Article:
poultry attack(ed)!greenspun.com : LUSENET : Countryside : One Thread
My neighbors woke up and found all of their birds dead. Turkeys, chickens, a few lucky guinnies made it. How sad. The same happened to me when I free ranged last summer. I thought it was MY dog, but they have since been tied at night and when Im not home. So, did other dogs do it? It looked like murder.What do you think?
-- julie (firstname.lastname@example.org), February 14, 2002
How were the birds killed? Just a messy kill or the entire carcess eaten? Usually wild canines like coyotes and fox will not leave much behind. Domesticated dogs will just make a mess of things and kill for the fun.
I'm betting it was a stray dog. Look for prints around wet soil. And I'm betting whatever did it will return tonight.
With all the rucus I'm surprised no body heard the commotion???
-- otter in NW Florida (email@example.com), February 14, 2002.
I'm also betting it was someone's dog. A wild creature like a fox will tote the birds off.
-- mary (firstname.lastname@example.org), February 14, 2002.
Could be a fox. Couple of years ago my daughter woke me up screaming "theres a fox in the house" Or so I thought. Not being a morning person it took me a while to figure out it was the hen house. Dang fox killed all the chickens and left a bloody masacre. Only ate the heads. I know it was a fox because it came back. Lets just say the shoot, shovel and shut up method worked for us.
-- tracy (email@example.com), February 14, 2002.
julie, just for interest you might check out www.predatorFAQ.com, I think that is the addy(?)and check out how different predators kill and what evidence they leave behind if any. It is interesting reading. That said, I am of the same opinion as the above replies, it is usually dog(s), so sad. LQ
-- Little Quacker (firstname.lastname@example.org), February 14, 2002.
Julie, I don't know where you are, but the same thing happened to me. I had 23 cornish cross 1 week away from slaughter. I found them littered about our property, just torn up, I hadn't seen or heard anything. The dog warden told me to call our county assessor. She came round the same day and filled out a form for damages that she would send to the state. She wanted to know their value, luckily I had been keeping my feed costs written down so that helped. She put down that they where worth $10 each, thinking I wouldn't get the full cost, but 3 weeks later a check arrived in the mail for $230!! Didn't put nice fresh chicken in my freezer, but it sure helped. This happened in NY, and is only for dog attacks. My assessor knew I didn't see the attack, but said it looked like dogs, we also had a print left in dirt. I'm not sure if all states offer this, but it's worth a try.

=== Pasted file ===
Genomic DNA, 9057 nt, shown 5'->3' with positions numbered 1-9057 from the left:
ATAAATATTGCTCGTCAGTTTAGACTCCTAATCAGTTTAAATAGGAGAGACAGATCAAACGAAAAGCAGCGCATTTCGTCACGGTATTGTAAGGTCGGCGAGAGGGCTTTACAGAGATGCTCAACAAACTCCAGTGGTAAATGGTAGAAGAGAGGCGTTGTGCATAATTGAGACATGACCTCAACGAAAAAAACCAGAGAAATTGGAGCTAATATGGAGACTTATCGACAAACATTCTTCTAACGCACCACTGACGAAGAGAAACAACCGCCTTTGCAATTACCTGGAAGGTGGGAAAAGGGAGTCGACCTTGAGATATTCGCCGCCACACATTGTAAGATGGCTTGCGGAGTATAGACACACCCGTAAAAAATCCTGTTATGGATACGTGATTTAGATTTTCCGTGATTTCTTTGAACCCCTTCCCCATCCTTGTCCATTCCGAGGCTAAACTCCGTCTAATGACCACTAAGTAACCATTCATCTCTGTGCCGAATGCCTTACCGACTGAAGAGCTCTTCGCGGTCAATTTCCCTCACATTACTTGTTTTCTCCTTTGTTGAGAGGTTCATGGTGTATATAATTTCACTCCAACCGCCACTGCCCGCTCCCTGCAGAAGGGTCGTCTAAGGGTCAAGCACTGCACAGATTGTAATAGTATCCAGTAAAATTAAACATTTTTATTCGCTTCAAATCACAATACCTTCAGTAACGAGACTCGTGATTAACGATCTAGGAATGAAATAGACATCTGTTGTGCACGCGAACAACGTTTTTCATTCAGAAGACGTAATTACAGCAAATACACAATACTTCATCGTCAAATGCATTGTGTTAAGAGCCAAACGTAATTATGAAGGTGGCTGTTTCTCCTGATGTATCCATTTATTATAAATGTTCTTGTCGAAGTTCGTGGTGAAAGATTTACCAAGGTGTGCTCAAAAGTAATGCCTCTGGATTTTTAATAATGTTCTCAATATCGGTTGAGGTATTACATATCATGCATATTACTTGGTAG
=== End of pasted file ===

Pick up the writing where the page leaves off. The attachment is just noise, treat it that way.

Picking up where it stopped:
-- Carol K (email@example.com), February 14, 2002.
I had the same thing happen, it turned out to be young racoons. Do you have racoons inthe area?
-- Sherry (firstname.lastname@example.org), February 14, 2002.
If not dogs, probably raccoons, a few large raccoons can kill over a hundred birds in one night, happened to good friends of ours in western PA.
-- Annie Miller in SE OH (email@example.com), February 14, 2002.
Some dogs will go into a killing frenzy, and can keep killing until there's nothing left.
Some foxes will definitely do it as well. In the case of foxes, it's actually a survival tactic. You might think that a fox would be better off with natural prey left living for next time, but that often doesn't work. The prey may have moved to another neighbourhood if it's been hunted. However, foxes are carrion eaters - they can live quite comfortably off carrion days or even months old - they'll work over old dried corpses; eating skin, chewing bones and sinew, eating whatever insect and maggot remains there are. So, a killing frenzy is a built-in pro-survival means of behaviour for a fox - in the wild it means that if there is an excess of food, they are storing it in a manner which may make some of it usable by them in the future. In a chicken coop, if that instinct cuts in they'll go into whirling-dervish mode, spinning and slashing to ensure that as much damage as possible is done as quickly as possible - behaviour which in the wild would be necessary to mortally injure as much prey as possible before the group of them dispersed.
-- Don Armstrong (from Australia) (firstname.lastname@example.org), February 14, 2002.
one of the easier solution is to set a trap (Live traps are available everywhere) or use a more traditional snap trap to get the answer and solution in the same night(BE SURE TO SECURE ALL OF YOUR OWN ANIMALS).
-- JH (email@example.com), February 14, 2002.
Hmmm...If it was in the Pacific Northwest,I'M betting it was some of those pro-animal rights wackos just trying to make a point...Never can tell!!!
-- Denver Kessler (firstname.lastname@example.org), February 14, 2002.